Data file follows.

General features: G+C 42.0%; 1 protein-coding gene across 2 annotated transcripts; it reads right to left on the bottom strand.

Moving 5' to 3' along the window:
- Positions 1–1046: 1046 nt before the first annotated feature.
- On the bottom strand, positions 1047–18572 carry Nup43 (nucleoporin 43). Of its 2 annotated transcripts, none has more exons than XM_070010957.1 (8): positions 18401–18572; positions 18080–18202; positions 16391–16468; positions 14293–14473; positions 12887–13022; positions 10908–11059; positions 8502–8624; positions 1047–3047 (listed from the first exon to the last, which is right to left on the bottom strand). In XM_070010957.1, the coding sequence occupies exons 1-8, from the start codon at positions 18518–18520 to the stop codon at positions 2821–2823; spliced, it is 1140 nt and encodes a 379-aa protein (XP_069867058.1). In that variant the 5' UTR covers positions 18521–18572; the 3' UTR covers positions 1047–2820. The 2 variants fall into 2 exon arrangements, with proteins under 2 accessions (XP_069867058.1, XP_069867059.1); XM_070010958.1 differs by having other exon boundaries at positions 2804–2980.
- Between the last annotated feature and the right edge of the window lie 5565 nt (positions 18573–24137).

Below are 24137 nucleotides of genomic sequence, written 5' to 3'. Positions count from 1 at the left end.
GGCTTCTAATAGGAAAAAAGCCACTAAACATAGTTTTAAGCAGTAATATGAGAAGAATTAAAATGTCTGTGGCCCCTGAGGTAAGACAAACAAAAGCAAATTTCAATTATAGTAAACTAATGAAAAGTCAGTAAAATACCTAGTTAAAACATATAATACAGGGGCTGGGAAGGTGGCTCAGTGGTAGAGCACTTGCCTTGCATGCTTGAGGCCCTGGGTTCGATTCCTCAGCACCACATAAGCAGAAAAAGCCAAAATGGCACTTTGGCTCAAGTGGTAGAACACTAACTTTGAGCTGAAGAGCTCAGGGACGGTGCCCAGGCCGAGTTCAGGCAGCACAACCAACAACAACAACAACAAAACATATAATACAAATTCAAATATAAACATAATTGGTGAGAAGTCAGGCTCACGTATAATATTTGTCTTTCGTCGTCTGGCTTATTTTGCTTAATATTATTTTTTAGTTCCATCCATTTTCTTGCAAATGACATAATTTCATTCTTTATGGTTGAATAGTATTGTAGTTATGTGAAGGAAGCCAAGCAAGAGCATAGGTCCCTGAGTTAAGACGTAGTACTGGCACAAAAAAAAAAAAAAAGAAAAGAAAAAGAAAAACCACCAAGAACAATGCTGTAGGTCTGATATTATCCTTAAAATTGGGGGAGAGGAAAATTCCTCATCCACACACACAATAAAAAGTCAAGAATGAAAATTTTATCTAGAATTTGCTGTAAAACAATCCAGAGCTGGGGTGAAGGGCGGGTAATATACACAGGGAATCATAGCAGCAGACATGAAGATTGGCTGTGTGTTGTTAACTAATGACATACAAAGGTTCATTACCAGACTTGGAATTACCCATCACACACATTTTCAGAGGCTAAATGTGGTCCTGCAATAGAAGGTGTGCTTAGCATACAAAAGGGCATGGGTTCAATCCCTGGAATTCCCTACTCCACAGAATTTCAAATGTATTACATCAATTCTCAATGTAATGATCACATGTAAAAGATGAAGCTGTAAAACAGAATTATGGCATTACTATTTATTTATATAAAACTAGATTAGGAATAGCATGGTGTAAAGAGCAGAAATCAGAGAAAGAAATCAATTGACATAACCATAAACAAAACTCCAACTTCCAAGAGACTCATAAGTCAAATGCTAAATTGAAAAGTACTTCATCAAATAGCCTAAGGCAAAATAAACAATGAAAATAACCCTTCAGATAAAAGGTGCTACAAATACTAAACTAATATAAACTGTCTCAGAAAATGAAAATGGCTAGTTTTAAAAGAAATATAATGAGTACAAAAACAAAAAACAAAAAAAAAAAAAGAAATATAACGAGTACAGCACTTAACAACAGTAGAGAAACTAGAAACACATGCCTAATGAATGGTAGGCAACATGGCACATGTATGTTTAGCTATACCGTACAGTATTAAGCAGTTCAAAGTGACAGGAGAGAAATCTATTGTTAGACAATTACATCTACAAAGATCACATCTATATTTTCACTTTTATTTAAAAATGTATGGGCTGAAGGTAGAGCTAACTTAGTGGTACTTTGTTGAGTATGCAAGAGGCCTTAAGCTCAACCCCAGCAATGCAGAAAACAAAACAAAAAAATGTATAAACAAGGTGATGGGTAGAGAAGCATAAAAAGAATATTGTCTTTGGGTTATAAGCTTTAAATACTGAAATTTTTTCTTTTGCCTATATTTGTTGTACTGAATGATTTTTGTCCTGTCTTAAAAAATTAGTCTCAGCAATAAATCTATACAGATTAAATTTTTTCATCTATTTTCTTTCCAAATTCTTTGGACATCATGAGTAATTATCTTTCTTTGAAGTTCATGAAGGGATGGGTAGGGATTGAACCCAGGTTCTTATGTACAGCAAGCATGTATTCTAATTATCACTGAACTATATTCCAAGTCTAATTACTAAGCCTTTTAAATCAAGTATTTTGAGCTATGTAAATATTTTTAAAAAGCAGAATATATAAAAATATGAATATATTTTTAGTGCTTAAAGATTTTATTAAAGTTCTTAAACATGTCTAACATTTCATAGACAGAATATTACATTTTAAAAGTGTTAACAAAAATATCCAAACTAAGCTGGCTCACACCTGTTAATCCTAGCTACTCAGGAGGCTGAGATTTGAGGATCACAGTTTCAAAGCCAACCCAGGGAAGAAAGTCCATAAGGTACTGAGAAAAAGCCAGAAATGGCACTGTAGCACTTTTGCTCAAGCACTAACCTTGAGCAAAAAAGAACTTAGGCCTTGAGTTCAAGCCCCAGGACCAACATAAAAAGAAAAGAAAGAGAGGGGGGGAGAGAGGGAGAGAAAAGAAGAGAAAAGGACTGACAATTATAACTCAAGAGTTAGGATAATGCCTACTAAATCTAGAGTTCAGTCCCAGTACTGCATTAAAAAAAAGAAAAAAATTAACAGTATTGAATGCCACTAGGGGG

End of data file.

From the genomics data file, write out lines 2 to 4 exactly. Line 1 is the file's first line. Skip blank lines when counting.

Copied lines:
Moving 5' to 3' along the window:
- Positions 1–1046: 1046 nt before the first annotated feature.
- On the bottom strand, positions 1047–18572 carry Nup43 (nucleoporin 43). Of its 2 annotated transcripts, none has more exons than XM_070010957.1 (8): positions 18401–18572; positions 18080–18202; positions 16391–16468; positions 14293–14473; positions 12887–13022; positions 10908–11059; positions 8502–8624; positions 1047–3047 (listed from the first exon to the last, which is right to left on the bottom strand). In XM_070010957.1, the coding sequence occupies exons 1-8, from the start codon at positions 18518–18520 to the stop codon at positions 2821–2823; spliced, it is 1140 nt and encodes a 379-aa protein (XP_069867058.1). In that variant the 5' UTR covers positions 18521–18572; the 3' UTR covers positions 1047–2820. The 2 variants fall into 2 exon arrangements, with proteins under 2 accessions (XP_069867058.1, XP_069867059.1); XM_070010958.1 differs by having other exon boundaries at positions 2804–2980.